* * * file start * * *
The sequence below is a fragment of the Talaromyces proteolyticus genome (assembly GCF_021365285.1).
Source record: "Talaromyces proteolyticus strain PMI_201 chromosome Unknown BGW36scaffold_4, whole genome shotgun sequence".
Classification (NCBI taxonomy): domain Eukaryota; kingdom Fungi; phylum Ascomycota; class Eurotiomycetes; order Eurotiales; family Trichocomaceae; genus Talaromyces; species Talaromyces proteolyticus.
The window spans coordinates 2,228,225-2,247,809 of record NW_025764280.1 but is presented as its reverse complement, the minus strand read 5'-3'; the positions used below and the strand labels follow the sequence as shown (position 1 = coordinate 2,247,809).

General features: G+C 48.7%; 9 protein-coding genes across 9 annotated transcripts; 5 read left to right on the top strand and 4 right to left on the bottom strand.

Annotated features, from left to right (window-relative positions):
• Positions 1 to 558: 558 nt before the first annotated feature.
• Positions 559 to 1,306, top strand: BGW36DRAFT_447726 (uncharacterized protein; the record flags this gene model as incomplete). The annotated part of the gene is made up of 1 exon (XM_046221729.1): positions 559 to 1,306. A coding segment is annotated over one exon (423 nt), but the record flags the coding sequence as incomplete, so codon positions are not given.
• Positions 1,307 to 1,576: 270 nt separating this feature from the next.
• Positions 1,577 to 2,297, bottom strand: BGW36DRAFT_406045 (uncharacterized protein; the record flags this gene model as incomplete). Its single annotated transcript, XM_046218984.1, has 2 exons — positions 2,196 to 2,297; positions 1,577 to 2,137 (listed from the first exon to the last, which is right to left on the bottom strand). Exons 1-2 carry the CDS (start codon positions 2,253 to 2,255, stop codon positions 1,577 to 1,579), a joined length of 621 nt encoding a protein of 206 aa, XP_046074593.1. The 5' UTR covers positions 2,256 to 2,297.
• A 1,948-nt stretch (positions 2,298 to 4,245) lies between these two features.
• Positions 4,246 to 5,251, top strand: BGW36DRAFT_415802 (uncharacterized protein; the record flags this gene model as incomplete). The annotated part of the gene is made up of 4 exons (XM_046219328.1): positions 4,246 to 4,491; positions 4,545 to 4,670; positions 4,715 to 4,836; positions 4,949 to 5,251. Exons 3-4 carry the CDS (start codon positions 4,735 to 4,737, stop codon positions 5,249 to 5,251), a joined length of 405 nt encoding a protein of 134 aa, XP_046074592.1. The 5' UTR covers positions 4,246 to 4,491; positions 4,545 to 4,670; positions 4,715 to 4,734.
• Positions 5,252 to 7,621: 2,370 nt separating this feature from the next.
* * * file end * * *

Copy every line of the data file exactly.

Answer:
The sequence below is a fragment of the Talaromyces proteolyticus genome (assembly GCF_021365285.1).
Source record: "Talaromyces proteolyticus strain PMI_201 chromosome Unknown BGW36scaffold_4, whole genome shotgun sequence".
Classification (NCBI taxonomy): domain Eukaryota; kingdom Fungi; phylum Ascomycota; class Eurotiomycetes; order Eurotiales; family Trichocomaceae; genus Talaromyces; species Talaromyces proteolyticus.
The window spans coordinates 2,228,225-2,247,809 of record NW_025764280.1 but is presented as its reverse complement, the minus strand read 5'-3'; the positions used below and the strand labels follow the sequence as shown (position 1 = coordinate 2,247,809).

General features: G+C 48.7%; 9 protein-coding genes across 9 annotated transcripts; 5 read left to right on the top strand and 4 right to left on the bottom strand.

Annotated features, from left to right (window-relative positions):
• Positions 1 to 558: 558 nt before the first annotated feature.
• Positions 559 to 1,306, top strand: BGW36DRAFT_447726 (uncharacterized protein; the record flags this gene model as incomplete). The annotated part of the gene is made up of 1 exon (XM_046221729.1): positions 559 to 1,306. A coding segment is annotated over one exon (423 nt), but the record flags the coding sequence as incomplete, so codon positions are not given.
• Positions 1,307 to 1,576: 270 nt separating this feature from the next.
• Positions 1,577 to 2,297, bottom strand: BGW36DRAFT_406045 (uncharacterized protein; the record flags this gene model as incomplete). Its single annotated transcript, XM_046218984.1, has 2 exons — positions 2,196 to 2,297; positions 1,577 to 2,137 (listed from the first exon to the last, which is right to left on the bottom strand). Exons 1-2 carry the CDS (start codon positions 2,253 to 2,255, stop codon positions 1,577 to 1,579), a joined length of 621 nt encoding a protein of 206 aa, XP_046074593.1. The 5' UTR covers positions 2,256 to 2,297.
• A 1,948-nt stretch (positions 2,298 to 4,245) lies between these two features.
• Positions 4,246 to 5,251, top strand: BGW36DRAFT_415802 (uncharacterized protein; the record flags this gene model as incomplete). The annotated part of the gene is made up of 4 exons (XM_046219328.1): positions 4,246 to 4,491; positions 4,545 to 4,670; positions 4,715 to 4,836; positions 4,949 to 5,251. Exons 3-4 carry the CDS (start codon positions 4,735 to 4,737, stop codon positions 5,249 to 5,251), a joined length of 405 nt encoding a protein of 134 aa, XP_046074592.1. The 5' UTR covers positions 4,246 to 4,491; positions 4,545 to 4,670; positions 4,715 to 4,734.
• Positions 5,252 to 7,621: 2,370 nt separating this feature from the next.